River "Oakley" Nimmo dreamed of becoming an "Army man" when he grew up, his mother, Shelby Nimmo, told ABC News. During his free time, Oakley would drive his power wheels and shoot toy guns, his obituary states.
Oakley was diagnosed with neuroblastoma in 2015, according to a GoFundMe campaign created to raise money for his medical treatment. He was cleared of cancer in June 2017 after "grueling rounds" of chemotherapy, surgery and a stem cell transplant, but was re-diagnosed just a month later after doctors discovered swollen lymph nodes during a routine checkup, according to the campaign.
On Feb. 28, Oakley's parents wrote on Facebook that the cancer had "progressed rapidly" to his bones in his spine, knee, skull and pelvis. He developed a tumor in his clavicle as well.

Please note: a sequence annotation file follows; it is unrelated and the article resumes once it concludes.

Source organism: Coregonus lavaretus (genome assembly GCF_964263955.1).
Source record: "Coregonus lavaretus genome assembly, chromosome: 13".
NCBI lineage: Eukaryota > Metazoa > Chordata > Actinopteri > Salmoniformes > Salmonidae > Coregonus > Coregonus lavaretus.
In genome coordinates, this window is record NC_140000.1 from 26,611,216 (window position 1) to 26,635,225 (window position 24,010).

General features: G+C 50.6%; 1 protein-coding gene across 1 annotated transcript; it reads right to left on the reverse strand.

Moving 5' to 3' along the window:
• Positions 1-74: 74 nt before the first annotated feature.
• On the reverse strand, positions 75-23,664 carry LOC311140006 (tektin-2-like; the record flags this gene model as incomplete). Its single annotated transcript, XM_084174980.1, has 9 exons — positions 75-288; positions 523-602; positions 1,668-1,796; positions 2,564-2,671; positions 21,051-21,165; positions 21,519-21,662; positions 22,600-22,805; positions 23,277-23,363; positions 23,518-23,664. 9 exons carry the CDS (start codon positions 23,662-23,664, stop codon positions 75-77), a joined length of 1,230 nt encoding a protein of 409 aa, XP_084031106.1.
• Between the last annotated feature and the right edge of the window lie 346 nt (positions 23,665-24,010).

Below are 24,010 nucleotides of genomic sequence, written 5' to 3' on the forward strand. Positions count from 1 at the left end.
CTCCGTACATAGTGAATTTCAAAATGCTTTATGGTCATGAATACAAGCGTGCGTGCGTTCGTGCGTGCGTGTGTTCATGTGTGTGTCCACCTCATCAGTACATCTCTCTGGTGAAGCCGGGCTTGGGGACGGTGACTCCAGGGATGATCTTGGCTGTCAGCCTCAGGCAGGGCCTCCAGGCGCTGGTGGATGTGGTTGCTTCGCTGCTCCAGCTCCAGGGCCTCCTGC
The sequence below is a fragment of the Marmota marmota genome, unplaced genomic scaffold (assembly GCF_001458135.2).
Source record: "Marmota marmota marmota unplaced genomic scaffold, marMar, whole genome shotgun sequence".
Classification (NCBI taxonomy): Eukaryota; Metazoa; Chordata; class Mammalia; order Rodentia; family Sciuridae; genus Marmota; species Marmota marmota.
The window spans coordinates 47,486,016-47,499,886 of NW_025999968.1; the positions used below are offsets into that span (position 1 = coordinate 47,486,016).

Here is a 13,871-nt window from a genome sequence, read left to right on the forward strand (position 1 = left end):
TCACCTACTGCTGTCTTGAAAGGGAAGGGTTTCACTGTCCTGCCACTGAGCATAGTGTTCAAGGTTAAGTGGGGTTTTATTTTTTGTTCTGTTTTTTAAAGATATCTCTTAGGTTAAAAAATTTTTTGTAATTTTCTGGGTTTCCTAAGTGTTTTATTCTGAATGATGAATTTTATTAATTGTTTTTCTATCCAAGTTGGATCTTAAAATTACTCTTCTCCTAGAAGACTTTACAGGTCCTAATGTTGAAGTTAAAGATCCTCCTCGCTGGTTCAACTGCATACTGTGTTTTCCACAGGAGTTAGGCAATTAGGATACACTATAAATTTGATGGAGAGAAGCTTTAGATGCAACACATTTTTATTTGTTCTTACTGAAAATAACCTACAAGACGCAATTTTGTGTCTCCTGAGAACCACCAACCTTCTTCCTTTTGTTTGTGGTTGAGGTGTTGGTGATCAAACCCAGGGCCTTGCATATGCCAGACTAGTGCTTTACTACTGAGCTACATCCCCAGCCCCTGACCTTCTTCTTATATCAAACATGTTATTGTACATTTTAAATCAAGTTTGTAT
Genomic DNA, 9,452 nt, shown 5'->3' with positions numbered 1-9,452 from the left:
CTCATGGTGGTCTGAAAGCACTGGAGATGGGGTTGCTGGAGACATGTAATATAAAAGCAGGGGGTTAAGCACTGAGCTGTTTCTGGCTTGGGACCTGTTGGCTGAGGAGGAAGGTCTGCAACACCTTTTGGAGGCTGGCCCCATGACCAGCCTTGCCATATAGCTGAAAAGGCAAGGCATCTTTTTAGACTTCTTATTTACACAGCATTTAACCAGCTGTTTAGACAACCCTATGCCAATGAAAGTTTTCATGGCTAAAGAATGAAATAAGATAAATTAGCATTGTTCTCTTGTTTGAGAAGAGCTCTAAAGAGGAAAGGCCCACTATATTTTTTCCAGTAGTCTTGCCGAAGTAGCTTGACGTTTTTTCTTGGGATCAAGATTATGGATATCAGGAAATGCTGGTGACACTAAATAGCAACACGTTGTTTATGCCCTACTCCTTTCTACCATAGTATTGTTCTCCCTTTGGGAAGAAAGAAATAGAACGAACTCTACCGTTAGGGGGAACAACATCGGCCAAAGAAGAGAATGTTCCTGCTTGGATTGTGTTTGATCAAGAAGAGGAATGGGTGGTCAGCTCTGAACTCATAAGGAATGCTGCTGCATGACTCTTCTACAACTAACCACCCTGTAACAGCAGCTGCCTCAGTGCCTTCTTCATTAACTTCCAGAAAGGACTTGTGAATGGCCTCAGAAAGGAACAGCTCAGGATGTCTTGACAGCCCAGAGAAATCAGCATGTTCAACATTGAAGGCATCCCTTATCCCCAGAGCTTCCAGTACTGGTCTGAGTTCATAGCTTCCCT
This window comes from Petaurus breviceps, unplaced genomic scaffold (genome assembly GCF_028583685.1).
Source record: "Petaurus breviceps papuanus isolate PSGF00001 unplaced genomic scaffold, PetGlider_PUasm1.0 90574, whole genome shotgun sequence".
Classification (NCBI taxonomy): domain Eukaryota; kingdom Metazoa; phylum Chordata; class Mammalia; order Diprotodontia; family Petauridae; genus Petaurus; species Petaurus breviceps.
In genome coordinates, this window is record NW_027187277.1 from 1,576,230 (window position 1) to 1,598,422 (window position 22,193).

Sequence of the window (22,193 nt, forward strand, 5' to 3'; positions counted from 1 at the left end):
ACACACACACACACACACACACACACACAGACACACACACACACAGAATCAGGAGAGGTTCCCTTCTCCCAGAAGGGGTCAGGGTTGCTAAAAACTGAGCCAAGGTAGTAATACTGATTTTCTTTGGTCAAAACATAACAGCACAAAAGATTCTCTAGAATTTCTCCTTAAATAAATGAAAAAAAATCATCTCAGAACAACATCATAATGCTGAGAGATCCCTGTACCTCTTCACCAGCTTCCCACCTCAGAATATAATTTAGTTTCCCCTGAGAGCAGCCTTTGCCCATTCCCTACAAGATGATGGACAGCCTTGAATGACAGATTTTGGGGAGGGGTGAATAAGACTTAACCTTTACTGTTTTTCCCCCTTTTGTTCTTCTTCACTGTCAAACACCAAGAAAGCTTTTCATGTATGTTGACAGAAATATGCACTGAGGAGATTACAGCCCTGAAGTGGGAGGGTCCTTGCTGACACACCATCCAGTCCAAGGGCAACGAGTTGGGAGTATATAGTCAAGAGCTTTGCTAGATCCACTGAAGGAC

Oakley was placed in hospice care at the Arkansas Children's Hospital in Little Rock on June 15 after he began experiencing liver failure and his tumors continued to grow in "full force," his parents wrote.
Oakley died Thursday afternoon after his "110%" battle with cancer, according to a Facebook post. He is survived by his parents and his brother, Bear, according to his obituary.
Nimmo described her son as an "incredible little boy" who fought the disease "with bravery like none of us have ever seen."
The family is requesting that any active or former members of the U.S. military attend the funeral "in honor of Oakley's dream to serve his country."
"We, as his parents, are very proud of the patriotic heart and devotion to the United States that Oakley had. He was the true definition of courageous."
The service will take place Tuesday at 10 a.m. at Cullendale First Baptist Church in Camden, Arkansas.